Mf Global Strategic Management
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The ethical issue that I have considered for analysis is Jon Corzine’s decision to ask Edith OBrien to find $175 million to settle the overdraft account (of their company) with JP Morgan. Jon Corzine is the CEO of MF Global and former head of Goldman Sachs, U.S. Senator, and governor of New Jersey. Edith O’Brien is a mid-level manager at MF Global. The major ethical concern is that Jon Corzine is aware that they have cash crunch and by asking O’Brien to find the money, Corzine implicitly approved the payment even if it were from inappropriate accounts, and tacitly used the power of his title over a mid-level manager to get the issue settled without discussion. Now although the decision to skim the customer funds lies with Edith, given the position Jon Corzine is in, it is very difficult for someone to deny the request. Also, if Edith had chosen not to skim the customer funds, Jon Corzine would not have hesitated to find another means to use customer funds to pay off the overdraft. According to the virtue ethics, Corzine failed to ask himself if this act fits with his self-image or company’s image.The stakeholders involved in this case are Jon Corzine, Edith O’Brien, the customers managed by MF global, employees as well as lenders.Unfortunately, any decision chosen in this case has an adverse consequence on the stakeholders involved. If they plan to use the customers money, the customers are cheated. Customer funds are supposed to be segregated and invested. Instead, MF Global appears to commingle customer money into firm accounts to pay off the firm’s debts. This act represents an ethical failure by the leaders of MF Global [who are morally obligated to investor rights agreements under SEC] who have a fiduciary relationship with their clients based on trust and mutual understanding of investment policy.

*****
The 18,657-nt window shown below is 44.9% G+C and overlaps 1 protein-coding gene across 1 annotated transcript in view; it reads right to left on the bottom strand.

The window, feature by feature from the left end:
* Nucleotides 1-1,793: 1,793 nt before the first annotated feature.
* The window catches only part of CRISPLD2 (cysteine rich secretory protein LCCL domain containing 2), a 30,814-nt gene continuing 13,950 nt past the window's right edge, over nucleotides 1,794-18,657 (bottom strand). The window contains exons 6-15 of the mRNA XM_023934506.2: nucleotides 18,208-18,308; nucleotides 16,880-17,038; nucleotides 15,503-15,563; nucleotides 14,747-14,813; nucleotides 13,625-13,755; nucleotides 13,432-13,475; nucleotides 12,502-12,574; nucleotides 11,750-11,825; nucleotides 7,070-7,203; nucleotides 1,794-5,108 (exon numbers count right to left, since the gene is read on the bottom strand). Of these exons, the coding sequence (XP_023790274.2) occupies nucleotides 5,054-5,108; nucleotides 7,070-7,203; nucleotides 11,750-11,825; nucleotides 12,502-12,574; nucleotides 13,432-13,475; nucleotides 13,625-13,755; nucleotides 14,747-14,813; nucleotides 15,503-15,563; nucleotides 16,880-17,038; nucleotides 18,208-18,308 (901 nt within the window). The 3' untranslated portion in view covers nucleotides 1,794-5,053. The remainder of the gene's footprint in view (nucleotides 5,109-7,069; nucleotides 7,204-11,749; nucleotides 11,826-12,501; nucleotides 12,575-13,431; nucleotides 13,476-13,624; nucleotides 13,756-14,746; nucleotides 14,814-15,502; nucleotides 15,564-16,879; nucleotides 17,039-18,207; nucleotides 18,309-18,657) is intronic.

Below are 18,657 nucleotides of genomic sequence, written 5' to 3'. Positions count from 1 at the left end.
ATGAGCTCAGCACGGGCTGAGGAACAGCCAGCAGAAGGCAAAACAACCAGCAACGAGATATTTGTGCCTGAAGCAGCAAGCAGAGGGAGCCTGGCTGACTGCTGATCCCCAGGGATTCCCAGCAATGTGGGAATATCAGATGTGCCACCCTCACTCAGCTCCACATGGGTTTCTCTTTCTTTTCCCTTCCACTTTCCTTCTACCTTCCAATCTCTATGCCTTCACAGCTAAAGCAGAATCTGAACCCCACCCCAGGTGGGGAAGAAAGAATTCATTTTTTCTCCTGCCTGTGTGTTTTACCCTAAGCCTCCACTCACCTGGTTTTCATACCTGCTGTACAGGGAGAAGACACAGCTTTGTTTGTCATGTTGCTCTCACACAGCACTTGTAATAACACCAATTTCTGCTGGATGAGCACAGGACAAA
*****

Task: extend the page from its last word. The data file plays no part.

Edith O’Brien has to weigh the consequences of doing things the right way vs engaging in fraudulent course of action. She has to consider possible legal action, her reputation and even the possibility of losing her job. The employees may lose their job as the company may go bankrupt or company’s funds may be seized as a result of legal action. The employees will also have to deal with the damaged reputation as the employers might hesitate to employ them in future. The banks/lenders have a fear of losing their money and finally Jon Corzine has his reputation at stake as a successful CEO. The following alternative courses of action could have been considered:Raising money the right way: Here the possible actions could have been by issuing more debt by issuing bonds, lending additional funds from financial institutions/shareholders, finding financial clients by merging or getting acquired by another company.Admit the wrong choices in investment decisions and coming clean and thereby filing for bankruptcy protection.Selling off company assents and the reserves (if any) in terms of bonds, debentures.Utilitarian ethical theory proposes actions that produce the greatest good for the greatest number of people. Tampering with customer funds is a crime under the Commodity Exchange Act of 1936, because customer money must be segregated from firm money. Raising funds the right way does not violate any ethical issues. Based on Utilitarian ethics, consequential view defines the goal of decisions made as bringing the most good to the greatest total number of people. In this case, if Jon Corzine tries to sell off assets and raise debt, it does bring out the greatest good to all as it outweighs the negativities arising from filing bankruptcy. All individuals are informed about the companies decisions and there is transparency in the companies decisions, so investors do know about the companies decisions and therefore the customers who are willing to take risk can continue to let the company manage their investment.